Historical revisionism gets a modern spin as the pro-Kremlin media label the events of January 13, 1991 in Vilnius a “colour revolution”
The New Year is as a time for hope and a chance for a new beginning. The pro-Kremlin disinformation outlets prefer to stick with the sad, old tropes, regurgitating the same lies as always.
Christmas is here, and so are the disinformation cases of "Europe Cancelling Christmas" - the Kremlin's own Yuletide tradition.
The examples of disinformation from this week offer a 360 degree overview of topics connected to Russia and the USSR. Where an apology would be proper, there is no remorse, only accusations.
This week’s disinformation can be split into three categories: on geopolitics, geopolitical conspiracies and weird conspiracies. Underlying is the idea of a global elite secretly pulling the strings.
Ukraine is back in the focus of pro-Kremlin media, as Maidan protests started seven years ago.
US presidential election dominated again world news this week, and the Kremlin and its media continue supporting claims on election fraud and Joe Biden's policy towards Russia.
The US presidential election has predictably dominated world news this week. While most world leaders and professional and reputable international media have identified Joe Biden as President-elect, the Kremlin and its media continue supporting claims on election fraud.
As America and many of her allies around the world are anticipating the results of Presidential election 2020, Russian state-controlled media is anticipating the violence in their aftermath.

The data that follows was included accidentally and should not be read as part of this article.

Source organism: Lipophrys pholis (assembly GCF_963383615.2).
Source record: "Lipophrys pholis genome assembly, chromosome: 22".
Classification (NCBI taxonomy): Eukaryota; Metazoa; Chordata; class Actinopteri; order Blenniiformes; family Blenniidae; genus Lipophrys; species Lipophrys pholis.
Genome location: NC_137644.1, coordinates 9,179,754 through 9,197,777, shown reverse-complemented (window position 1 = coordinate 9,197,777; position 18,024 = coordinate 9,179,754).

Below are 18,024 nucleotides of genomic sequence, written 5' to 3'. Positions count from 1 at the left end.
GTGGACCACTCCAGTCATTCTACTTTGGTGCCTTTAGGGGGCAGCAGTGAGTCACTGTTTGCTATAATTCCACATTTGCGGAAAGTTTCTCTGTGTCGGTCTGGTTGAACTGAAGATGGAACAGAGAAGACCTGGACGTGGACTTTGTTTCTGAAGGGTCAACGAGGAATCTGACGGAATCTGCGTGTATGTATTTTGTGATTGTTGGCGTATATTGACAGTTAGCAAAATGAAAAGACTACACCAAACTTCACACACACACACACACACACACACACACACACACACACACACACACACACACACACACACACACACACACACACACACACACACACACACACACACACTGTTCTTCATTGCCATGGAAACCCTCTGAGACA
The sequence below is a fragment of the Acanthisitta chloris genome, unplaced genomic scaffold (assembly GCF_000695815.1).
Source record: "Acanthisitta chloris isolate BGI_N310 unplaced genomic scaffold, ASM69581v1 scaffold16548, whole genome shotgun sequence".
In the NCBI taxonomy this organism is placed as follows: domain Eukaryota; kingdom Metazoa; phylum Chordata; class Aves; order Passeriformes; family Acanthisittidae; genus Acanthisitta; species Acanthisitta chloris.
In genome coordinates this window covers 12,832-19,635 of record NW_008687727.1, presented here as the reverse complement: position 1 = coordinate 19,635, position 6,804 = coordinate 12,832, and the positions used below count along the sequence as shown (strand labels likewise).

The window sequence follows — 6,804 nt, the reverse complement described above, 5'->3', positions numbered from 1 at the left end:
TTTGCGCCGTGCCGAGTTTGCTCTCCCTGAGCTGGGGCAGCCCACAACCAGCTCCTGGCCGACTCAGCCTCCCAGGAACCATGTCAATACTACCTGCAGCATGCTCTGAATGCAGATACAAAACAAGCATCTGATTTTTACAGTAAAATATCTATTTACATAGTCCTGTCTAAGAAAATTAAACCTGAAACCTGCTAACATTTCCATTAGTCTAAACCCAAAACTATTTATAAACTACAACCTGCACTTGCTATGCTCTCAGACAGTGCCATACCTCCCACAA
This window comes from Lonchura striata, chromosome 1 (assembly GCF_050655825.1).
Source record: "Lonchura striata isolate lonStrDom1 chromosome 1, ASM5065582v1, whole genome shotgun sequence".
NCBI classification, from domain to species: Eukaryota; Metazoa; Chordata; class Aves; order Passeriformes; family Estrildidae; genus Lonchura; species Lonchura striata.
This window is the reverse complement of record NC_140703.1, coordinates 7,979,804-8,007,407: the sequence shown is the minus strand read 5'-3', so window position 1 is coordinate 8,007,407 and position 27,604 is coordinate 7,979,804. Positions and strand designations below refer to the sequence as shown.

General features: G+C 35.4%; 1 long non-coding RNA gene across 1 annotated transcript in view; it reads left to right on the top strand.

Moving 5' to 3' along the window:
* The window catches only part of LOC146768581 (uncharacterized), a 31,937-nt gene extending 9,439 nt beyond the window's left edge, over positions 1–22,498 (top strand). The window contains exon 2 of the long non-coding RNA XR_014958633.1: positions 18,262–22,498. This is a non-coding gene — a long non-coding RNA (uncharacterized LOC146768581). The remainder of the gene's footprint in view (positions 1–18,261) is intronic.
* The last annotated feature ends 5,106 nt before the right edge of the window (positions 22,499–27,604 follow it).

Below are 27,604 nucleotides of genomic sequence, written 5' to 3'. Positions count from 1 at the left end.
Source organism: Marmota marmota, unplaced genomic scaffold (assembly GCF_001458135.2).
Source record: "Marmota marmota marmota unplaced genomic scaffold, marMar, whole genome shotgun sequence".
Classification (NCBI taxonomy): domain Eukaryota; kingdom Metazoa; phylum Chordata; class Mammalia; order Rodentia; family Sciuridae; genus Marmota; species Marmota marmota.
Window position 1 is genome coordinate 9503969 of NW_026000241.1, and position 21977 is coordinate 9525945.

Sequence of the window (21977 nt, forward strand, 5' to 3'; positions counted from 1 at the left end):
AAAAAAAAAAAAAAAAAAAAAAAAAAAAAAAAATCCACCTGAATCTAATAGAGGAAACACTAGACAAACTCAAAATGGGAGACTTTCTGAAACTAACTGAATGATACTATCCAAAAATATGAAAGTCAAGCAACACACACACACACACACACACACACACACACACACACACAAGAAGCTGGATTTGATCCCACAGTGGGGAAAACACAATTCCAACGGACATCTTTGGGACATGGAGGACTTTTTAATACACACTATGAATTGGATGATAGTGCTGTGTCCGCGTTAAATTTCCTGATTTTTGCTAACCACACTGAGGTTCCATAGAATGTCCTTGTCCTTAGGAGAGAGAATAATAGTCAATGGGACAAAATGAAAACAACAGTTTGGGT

The Disinformation Review is EUvsDisinfo’s weekly newsletter. Issued every Thursday, it summarises the main pro-Kremlin disinformation trends observed across the disinfo cases collected throughout the week, and includes our latest news and analysis. It is available in English, Russian, German, French, Italian and Spanish.
Since its launch in November 2015, the Review has tracked the evolution of pro-Kremlin disinformation across a collection of thousands of cases in 18 languages. These cases, together with their disproofs, are contained in our public database – the only searchable, open-source repository of its kind. All issues of the Disinfo Review are also chronologically archived on this page.
While the Review is written specifically for a public audience, it is an important resource for experts and policy makers as well. Over the years, it has been referenced and quoted by political leaders, ministries, think tanks, and journalists throughout Europe and beyond.
What makes a pro-Kremlin disinformation case?
The EUvsDisinfo database is dedicated to identifying and exposing disinformation narratives originating in pro-Kremlin media across the EU and Eastern Partnership countries. As of 2019, our monitoring capabilities also expose disinformation spread in the Western Balkans and the EU’s Southern neighbourhood.
In identifying disinformation cases, we focus on messages that provide a partial, distorted, or false depiction of fact-based reality, in line with established pro-Kremlin narratives. We use two criteria to determine whether a disinformation message is included in the database: 1) the message is verifiably false or misleading, according to the publicly available factual evidence and 2) the message originates in a Kremlin-funded media outlet or other information source that has clear links to the Russian Federation. Due to an EEAS policy change in 2018, we no longer include European outlets in the database. Read more about EUvsDisinfo’s terminology here.
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